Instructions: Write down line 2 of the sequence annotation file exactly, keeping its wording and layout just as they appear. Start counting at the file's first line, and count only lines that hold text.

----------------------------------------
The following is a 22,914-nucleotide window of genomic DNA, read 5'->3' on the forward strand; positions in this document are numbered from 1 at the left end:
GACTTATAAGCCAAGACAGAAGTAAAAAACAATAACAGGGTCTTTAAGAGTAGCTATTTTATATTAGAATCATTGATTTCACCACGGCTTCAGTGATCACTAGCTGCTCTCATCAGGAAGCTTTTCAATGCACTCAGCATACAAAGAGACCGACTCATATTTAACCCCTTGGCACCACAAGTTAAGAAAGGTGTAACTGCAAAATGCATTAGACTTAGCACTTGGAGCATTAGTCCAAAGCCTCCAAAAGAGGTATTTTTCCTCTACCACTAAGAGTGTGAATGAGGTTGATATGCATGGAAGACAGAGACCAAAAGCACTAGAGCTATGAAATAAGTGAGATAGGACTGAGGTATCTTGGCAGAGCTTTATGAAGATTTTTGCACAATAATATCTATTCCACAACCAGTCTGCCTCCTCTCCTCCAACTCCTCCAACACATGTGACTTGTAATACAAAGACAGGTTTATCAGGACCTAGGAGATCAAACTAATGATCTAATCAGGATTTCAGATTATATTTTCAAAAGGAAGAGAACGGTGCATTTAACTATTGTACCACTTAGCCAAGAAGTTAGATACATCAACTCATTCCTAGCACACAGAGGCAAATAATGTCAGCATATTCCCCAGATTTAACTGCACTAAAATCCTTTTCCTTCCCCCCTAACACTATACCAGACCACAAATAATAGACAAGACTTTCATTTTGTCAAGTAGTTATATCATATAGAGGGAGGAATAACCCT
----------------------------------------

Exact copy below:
GACTTATAAGCCAAGACAGAAGTAAAAAACAATAACAGGGTCTTTAAGAGTAGCTATTTTATATTAGAATCATTGATTTCACCACGGCTTCAGTGATCACTAGCTGCTCTCATCAGGAAGCTTTTCAATGCACTCAGCATACAAAGAGACCGACTCATATTTAACCCCTTGGCACCACAAGTTAAGAAAGGTGTAACTGCAAAATGCATTAGACTTAGCACTTGGAGCATTAGTCCAAAGCCTCCAAAAGAGGTATTTTTCCTCTACCACTAAGAGTGTGAATGAGGTTGATATGCATGGAAGACAGAGACCAAAAGCACTAGAGCTATGAAATAAGTGAGATAGGACTGAGGTATCTTGGCAGAGCTTTATGAAGATTTTTGCACAATAATATCTATTCCACAACCAGTCTGCCTCCTCTCCTCCAACTCCTCCAACACATGTGACTTGTAATACAAAGACAGGTTTATCAGGACCTAGGAGATCAAACTAATGATCTAATCAGGATTTCAGATTATATTTTCAAAAGGAAGAGAACGGTGCATTTAACTATTGTACCACTTAGCCAAGAAGTTAGATACATCAACTCATTCCTAGCACACAGAGGCAAATAATGTCAGCATATTCCCCAGATTTAACTGCACTAAAATCCTTTTCCTTCCCCCCTAACACTATACCAGACCACAAATAATAGACAAGACTTTCATTTTGTCAAGTAGTTATATCATATAGAGGGAGGAATAACCCT